While GitHub has been telling us about it for a while now, sometime last month GitHub finally discontinued allowing the usage of a username-password combo to login to any repository via the terminal and instead, moved to use personal access tokens.
This directly affected me as my workflow heavily involved cloning and pulling repositories on multiple remote production servers and local test/ development machines. So, as you can see, all the procrastination did not work and I had to change the way I was doing things once I was not allowed to use a username & password to access my GitHub repositories anymore.
How to setup Two-Factor Authenticaion on GitHub?
Ok, so when GitHub moved to token-based authentication, what it essentially did was made two-factor authentication on GitHub compulsory. So, as you might already have guessed by now, in order to be able to use token-based authentication to pull/push/clone on GitHub, you will first have to enable 2 Factor Authentication (2 FA) for your account.
Setting it up is a straightforward process. The process is listed below:
Begin by going to the ‘Settings’ of your GitHub account.
Go to the top right and click on your profile icon. Then go all the way to the bottom and click Settings.
Go to GitHub Settings page to enable 2-factor Authentication
Go to Account Security To Enable Two Factor Authentication
In order to proceed with enabling token-based authentication, you should first enable Two Factor Authentication (2 – FA) for your account. To do that, on the Settings page, where you should be now, click on the link that says Account Security. It will be under the Account Settings menu on the left. Once there, if your account has 2FA already enabled, you will see a message in green, saying the same. Otherwise, you will have to click the relevant button to enable 2 Factor Authentication.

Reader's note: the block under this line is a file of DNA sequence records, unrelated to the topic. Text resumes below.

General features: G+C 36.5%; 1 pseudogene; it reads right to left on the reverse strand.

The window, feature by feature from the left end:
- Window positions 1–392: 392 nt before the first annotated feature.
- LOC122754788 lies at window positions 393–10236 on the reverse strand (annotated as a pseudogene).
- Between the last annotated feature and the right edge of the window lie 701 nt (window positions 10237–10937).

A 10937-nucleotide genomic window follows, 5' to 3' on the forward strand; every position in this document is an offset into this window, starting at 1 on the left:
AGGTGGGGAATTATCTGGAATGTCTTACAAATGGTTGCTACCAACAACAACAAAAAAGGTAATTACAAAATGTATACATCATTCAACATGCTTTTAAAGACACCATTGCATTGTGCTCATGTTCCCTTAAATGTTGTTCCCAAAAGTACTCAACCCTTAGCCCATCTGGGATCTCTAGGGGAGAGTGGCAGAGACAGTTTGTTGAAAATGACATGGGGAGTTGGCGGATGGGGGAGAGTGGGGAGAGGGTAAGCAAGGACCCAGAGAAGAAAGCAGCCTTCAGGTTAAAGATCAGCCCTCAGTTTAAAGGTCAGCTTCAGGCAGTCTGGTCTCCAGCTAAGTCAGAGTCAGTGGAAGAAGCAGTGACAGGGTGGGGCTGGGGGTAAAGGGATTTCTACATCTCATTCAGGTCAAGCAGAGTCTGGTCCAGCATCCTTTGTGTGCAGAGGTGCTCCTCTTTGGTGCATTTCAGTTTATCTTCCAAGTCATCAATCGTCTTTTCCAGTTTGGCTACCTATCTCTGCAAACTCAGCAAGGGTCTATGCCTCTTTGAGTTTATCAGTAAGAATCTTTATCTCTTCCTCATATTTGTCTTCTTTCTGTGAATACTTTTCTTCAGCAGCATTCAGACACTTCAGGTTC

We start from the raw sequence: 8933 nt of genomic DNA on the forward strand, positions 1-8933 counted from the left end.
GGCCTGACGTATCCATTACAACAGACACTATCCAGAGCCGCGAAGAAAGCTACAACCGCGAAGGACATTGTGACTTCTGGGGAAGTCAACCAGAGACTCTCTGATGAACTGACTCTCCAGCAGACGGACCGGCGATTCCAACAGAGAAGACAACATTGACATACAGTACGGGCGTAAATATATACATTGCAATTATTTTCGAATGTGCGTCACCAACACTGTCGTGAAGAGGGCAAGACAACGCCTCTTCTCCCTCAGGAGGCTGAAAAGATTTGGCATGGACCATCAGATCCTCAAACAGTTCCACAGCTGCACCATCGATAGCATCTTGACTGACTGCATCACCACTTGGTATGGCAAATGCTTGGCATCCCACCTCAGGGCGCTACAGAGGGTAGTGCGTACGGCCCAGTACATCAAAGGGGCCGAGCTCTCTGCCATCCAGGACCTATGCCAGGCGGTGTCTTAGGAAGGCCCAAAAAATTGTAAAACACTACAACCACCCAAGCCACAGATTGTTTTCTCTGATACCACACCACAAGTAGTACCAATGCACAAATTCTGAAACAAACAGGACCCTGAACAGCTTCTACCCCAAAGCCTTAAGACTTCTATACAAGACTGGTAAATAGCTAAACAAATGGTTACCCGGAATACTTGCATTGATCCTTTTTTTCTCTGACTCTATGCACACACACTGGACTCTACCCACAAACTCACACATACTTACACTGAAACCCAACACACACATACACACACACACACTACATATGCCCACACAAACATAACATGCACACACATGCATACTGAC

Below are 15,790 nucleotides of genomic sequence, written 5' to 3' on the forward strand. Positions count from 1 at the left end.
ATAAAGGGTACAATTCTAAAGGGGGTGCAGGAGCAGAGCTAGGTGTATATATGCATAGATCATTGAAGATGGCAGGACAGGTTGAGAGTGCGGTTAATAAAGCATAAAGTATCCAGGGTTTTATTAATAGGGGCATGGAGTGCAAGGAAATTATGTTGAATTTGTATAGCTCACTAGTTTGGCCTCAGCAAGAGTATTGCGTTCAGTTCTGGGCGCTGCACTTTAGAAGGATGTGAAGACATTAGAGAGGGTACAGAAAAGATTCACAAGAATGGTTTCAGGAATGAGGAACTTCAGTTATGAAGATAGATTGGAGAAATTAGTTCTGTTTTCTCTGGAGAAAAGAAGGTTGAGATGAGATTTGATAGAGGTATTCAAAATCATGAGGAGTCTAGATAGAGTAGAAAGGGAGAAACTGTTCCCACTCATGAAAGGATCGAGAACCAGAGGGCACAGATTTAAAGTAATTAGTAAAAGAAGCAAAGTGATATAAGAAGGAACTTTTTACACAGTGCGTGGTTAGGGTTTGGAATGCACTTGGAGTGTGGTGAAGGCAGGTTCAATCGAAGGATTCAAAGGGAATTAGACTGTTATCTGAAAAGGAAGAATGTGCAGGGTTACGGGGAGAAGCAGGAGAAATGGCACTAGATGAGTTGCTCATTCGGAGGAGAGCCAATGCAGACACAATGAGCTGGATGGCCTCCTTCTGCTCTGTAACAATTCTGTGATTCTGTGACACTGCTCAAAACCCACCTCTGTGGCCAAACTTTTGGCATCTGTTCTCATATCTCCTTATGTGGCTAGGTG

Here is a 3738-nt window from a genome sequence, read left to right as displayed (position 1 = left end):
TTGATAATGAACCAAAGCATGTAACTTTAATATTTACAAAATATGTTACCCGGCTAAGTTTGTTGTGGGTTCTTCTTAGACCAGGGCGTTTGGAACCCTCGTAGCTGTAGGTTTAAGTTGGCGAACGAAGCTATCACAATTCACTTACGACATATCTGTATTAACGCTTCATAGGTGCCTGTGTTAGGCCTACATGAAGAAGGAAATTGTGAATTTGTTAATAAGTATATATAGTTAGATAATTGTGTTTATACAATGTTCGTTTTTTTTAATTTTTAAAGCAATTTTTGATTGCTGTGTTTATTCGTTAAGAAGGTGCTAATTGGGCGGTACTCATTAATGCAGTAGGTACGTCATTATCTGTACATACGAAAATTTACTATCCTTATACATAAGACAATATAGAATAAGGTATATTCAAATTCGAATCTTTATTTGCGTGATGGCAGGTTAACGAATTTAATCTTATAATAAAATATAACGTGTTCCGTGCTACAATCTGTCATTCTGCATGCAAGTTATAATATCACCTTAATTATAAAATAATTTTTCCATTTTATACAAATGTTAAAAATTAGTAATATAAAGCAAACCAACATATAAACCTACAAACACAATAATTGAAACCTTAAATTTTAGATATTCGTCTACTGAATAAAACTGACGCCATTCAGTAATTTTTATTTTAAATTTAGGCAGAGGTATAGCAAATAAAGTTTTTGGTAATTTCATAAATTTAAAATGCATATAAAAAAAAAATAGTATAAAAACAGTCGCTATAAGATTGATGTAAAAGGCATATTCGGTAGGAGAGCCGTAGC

You will be asked to choose your Two-factor Method. While you can always choose SMS Number so that you receive an OTP-like code whenever you wish to login, choosing the Authenticator App is a much better option. If you don’t already have the Google Authenticator app installed on your phone, you will have to do it first, before proceeding.
Once installed on your phone, move to the next step, here on GitHub and you will be asked to scan a barcode. Scanning this will hook up your app with your GitHub account, as its two-factor device.
Go to Developer Settings to Generate GitHub Access Token
While on the Settings page of your account, scroll down a little more until you find a link that says Developer Settings. It will be all the way towards the bottom, on the left-hand side of the Developer Settings page. Click that and you will be taken to a page that will look like this.
Here, towards the top right of the page, there will be a button that says Generate new token. Click that and give the token that you want to create, a bride description. Also, set an expiration timeline for the token.
Scroll to the bottom of the page and click Generate token.
Once the page reloads, you will see your auth token has been generated. It will look something like this – eyJhbGciOiJIUzI1NiIsInR5cCI6IkpXVCJ9.
Copy it and save it somewhere safe.
NEVER SHARE YOUR AUTH TOKEN WITH ANYONE.
How to use GitHub Auth token?
Now that you have your auth token with you, you are ready to use it. Try cloning any private repository that you might have under your account, via the terminal.
When prompted for the username, enter the same or you can also enter your auth token here. Hit enter.
When prompted for the password, enter the same token again.